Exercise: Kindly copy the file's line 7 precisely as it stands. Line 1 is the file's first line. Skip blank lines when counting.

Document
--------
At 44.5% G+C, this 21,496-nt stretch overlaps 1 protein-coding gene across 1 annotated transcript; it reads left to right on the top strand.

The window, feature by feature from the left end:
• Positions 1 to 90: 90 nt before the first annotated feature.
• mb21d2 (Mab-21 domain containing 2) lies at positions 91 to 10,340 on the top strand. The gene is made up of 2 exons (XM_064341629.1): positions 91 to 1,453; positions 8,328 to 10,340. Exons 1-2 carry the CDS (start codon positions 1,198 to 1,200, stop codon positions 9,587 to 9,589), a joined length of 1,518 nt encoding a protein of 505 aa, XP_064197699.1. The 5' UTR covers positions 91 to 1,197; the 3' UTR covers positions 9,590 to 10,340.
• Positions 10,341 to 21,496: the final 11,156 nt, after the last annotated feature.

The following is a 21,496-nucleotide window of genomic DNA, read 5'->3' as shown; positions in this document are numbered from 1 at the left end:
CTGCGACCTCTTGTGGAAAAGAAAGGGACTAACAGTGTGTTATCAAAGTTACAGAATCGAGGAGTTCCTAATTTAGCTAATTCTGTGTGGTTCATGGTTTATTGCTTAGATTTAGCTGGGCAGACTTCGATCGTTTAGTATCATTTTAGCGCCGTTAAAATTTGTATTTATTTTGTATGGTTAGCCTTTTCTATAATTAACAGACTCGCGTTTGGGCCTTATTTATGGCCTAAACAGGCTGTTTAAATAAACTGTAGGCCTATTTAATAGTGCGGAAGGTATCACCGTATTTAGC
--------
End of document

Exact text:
CTGCGACCTCTTGTGGAAAAGAAAGGGACTAACAGTGTGTTATCAAAGTTACAGAATCGAGGAGTTCCTAATTTAGCTAATTCTGTGTGGTTCATGGTTTATTGCTTAGATTTAGCTGGGCAGACTTCGATCGTTTAGTATCATTTTAGCGCCGTTAAAATTTGTATTTATTTTGTATGGTTAGCCTTTTCTATAATTAACAGACTCGCGTTTGGGCCTTATTTATGGCCTAAACAGGCTGTTTAAATAAACTGTAGGCCTATTTAATAGTGCGGAAGGTATCACCGTATTTAGC